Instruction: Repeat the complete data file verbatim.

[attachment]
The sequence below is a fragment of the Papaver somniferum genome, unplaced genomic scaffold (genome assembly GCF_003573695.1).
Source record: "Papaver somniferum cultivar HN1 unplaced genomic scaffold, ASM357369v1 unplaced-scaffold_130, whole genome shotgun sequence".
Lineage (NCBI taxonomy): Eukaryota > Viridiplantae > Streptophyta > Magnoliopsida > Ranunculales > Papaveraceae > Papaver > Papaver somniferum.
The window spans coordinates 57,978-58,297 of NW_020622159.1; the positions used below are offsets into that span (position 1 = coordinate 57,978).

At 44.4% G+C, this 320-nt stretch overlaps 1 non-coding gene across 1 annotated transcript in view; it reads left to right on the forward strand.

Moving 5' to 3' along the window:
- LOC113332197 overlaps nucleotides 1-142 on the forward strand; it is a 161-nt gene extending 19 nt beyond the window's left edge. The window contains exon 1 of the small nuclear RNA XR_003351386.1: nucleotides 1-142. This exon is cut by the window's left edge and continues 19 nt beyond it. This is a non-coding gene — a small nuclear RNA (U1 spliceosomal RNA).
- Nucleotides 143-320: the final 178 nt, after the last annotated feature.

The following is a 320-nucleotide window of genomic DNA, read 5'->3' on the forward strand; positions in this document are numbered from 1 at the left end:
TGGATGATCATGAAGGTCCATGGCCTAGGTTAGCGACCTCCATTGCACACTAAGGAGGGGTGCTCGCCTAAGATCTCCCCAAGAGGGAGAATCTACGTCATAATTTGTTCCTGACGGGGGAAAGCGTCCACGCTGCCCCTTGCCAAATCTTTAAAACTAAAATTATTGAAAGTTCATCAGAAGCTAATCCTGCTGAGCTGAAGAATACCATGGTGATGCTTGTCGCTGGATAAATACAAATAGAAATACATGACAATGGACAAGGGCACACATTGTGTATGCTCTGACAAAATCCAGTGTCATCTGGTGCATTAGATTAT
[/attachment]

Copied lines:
The sequence below is a fragment of the Papaver somniferum genome, unplaced genomic scaffold (genome assembly GCF_003573695.1).
Source record: "Papaver somniferum cultivar HN1 unplaced genomic scaffold, ASM357369v1 unplaced-scaffold_130, whole genome shotgun sequence".
Lineage (NCBI taxonomy): Eukaryota > Viridiplantae > Streptophyta > Magnoliopsida > Ranunculales > Papaveraceae > Papaver > Papaver somniferum.
The window spans coordinates 57,978-58,297 of NW_020622159.1; the positions used below are offsets into that span (position 1 = coordinate 57,978).

At 44.4% G+C, this 320-nt stretch overlaps 1 non-coding gene across 1 annotated transcript in view; it reads left to right on the forward strand.

Moving 5' to 3' along the window:
- LOC113332197 overlaps nucleotides 1-142 on the forward strand; it is a 161-nt gene extending 19 nt beyond the window's left edge. The window contains exon 1 of the small nuclear RNA XR_003351386.1: nucleotides 1-142. This exon is cut by the window's left edge and continues 19 nt beyond it. This is a non-coding gene — a small nuclear RNA (U1 spliceosomal RNA).
- Nucleotides 143-320: the final 178 nt, after the last annotated feature.

The following is a 320-nucleotide window of genomic DNA, read 5'->3' on the forward strand; positions in this document are numbered from 1 at the left end:
TGGATGATCATGAAGGTCCATGGCCTAGGTTAGCGACCTCCATTGCACACTAAGGAGGGGTGCTCGCCTAAGATCTCCCCAAGAGGGAGAATCTACGTCATAATTTGTTCCTGACGGGGGAAAGCGTCCACGCTGCCCCTTGCCAAATCTTTAAAACTAAAATTATTGAAAGTTCATCAGAAGCTAATCCTGCTGAGCTGAAGAATACCATGGTGATGCTTGTCGCTGGATAAATACAAATAGAAATACATGACAATGGACAAGGGCACACATTGTGTATGCTCTGACAAAATCCAGTGTCATCTGGTGCATTAGATTAT